Continuing our time travel into the Civil War record of these statesmen, today we look at John Steward Barry:
"Governor of Michigan from 1842-1844 and 1849-1850. A Jeffersonian Democrat from New England, Barry moved to Michigan in 1834 and built his home in Constantine shortly afterward. While maintaining his mercantile and gubernatorial interests, Barry won election as a state senator in 1837 and served until his candidacy." (Source: Michigan Historic Sites Online).
According to the 1892 Portrait and Biographical Album of Ingham & Livingston Counties, “He was twice Presidential Elector, and his last public service was that of a delegate to the National Democratic Convention held in Chicago in 1864. … His political connections were always with the Democratic party, and his opinions were usually extreme. Mr. Barry retired to private life after the beginning of the ascendancy of the Republican party, and carried on his mercantile business at Constantine.”
This is a bit of a contrast to Hershock's The Paradox of Progress, which says that his 1854 candidacy for governor was on a platform that included the principle of Congressional non-interference in the domestic legislation of the States and Territories (p. 134). He was a victim of a "political revolution in Michigan" (p. 135) when the Republican candidate, Kinsley Bingham, took 53% to Barry's 47%. Yet he himself was opposed to the extension of slavery (p. 9). When he ran in 1860, he lost to Austin Blair 57-43 (p. 269).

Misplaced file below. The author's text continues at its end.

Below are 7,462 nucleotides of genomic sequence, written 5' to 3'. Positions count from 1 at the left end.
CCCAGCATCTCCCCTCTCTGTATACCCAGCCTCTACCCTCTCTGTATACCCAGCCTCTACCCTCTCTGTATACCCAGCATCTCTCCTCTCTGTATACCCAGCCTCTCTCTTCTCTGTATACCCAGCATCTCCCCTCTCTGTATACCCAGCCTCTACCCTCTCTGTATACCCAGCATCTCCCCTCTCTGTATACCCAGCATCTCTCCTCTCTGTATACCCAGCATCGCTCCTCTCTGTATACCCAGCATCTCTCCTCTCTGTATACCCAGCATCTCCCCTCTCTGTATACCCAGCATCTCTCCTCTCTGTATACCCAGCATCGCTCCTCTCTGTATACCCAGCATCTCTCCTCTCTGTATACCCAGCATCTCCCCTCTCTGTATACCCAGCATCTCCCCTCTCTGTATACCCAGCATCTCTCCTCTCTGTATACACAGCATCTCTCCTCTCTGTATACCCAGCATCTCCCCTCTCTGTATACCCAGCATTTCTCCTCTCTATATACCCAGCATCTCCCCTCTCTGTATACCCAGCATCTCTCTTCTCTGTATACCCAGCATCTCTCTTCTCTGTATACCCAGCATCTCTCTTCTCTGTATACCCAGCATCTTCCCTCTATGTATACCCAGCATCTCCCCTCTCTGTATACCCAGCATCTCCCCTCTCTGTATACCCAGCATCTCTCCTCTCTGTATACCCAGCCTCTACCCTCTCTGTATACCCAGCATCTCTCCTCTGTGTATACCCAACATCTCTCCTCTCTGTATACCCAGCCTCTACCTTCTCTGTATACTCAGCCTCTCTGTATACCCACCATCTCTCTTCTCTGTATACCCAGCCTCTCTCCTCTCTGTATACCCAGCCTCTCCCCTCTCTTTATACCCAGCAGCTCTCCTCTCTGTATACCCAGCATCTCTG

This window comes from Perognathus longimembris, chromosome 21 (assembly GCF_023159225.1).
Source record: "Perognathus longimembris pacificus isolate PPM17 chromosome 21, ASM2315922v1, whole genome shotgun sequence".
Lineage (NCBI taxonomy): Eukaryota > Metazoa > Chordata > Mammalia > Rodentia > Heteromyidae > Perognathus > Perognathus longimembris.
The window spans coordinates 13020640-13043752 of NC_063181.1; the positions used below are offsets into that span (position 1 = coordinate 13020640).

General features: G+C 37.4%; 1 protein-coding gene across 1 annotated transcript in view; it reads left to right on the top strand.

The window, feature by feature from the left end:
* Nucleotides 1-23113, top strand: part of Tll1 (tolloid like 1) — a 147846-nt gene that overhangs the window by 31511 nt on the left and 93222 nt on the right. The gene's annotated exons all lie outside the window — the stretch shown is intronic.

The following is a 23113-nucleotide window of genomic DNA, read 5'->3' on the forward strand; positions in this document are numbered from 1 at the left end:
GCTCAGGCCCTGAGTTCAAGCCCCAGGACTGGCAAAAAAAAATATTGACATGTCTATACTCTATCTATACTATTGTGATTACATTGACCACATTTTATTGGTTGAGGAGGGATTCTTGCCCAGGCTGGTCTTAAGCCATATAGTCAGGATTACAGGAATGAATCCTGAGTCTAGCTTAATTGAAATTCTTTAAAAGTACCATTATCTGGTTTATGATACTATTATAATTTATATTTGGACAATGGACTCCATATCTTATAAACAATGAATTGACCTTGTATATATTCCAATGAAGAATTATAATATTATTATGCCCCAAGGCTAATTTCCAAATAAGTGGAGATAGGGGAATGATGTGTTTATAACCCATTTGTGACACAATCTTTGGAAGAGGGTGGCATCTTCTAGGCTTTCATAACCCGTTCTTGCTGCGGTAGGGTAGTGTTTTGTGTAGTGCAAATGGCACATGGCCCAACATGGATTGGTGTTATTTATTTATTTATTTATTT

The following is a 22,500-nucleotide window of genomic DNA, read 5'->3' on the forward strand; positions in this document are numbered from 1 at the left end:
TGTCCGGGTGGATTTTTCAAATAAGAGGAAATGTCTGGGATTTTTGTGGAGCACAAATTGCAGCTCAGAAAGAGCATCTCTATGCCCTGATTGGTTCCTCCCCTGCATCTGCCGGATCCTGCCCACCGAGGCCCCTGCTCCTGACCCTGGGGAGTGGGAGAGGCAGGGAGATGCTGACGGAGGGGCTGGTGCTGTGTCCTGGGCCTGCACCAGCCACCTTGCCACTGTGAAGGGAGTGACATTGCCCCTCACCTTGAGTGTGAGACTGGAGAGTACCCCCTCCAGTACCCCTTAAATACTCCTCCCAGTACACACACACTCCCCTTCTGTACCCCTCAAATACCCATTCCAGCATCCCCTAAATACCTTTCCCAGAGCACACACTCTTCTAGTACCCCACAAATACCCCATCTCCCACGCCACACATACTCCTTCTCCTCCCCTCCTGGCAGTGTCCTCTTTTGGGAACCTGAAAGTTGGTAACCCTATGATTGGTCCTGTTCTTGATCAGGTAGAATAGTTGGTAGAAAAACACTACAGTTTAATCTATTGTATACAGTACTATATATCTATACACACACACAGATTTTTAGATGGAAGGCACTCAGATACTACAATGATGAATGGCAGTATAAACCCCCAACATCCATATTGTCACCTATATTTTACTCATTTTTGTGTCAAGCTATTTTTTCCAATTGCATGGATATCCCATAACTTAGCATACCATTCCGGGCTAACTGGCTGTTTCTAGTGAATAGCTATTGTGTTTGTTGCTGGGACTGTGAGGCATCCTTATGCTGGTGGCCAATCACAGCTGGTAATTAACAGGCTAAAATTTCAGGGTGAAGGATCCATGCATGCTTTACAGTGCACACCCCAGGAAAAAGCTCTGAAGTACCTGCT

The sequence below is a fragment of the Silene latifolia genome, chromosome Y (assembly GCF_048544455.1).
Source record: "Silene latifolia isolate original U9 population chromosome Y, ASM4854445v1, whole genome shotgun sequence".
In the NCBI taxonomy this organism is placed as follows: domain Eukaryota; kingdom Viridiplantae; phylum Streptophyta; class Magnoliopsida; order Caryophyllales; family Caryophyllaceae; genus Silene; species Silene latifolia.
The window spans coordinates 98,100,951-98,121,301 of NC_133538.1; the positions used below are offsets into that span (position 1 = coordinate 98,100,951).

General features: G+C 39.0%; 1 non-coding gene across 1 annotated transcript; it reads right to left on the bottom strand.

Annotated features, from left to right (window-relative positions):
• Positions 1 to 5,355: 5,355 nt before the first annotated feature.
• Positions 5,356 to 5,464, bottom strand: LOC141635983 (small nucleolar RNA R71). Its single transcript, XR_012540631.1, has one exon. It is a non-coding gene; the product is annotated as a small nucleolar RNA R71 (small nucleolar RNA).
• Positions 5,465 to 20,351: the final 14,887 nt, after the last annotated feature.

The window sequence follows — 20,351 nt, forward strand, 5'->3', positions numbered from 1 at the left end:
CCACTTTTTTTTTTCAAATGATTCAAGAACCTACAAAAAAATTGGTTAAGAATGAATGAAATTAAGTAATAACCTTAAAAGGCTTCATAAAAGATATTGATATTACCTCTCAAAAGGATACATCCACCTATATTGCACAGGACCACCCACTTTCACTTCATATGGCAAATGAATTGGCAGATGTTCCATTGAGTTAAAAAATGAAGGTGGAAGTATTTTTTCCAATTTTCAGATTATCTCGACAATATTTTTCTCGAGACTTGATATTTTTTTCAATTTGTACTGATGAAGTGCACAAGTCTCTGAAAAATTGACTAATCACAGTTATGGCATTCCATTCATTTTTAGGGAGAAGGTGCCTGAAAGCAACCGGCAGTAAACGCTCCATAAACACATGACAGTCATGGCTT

But what did he do during the war, especially in that first year, like Douglas?
The Bentley is apparently not of much help; his papers consist of "Land patents, 1850-1851. 2 oversize items and one photograph."
Wikipedia says this, but without sources: "Throughout his career, he was a supporter of the Wilmot Proviso, intended to stop the spread of slavery, but he remained a member of the Democratic Party, becoming sympathetic with the 'ultra' wing during the Civil War."
Concluding this little series, one is left with the idea that the Democratic ex-governors did not take the Douglas tack. Rather than support the war effort as the Little Giant did, it appears they stayed on the sidelines.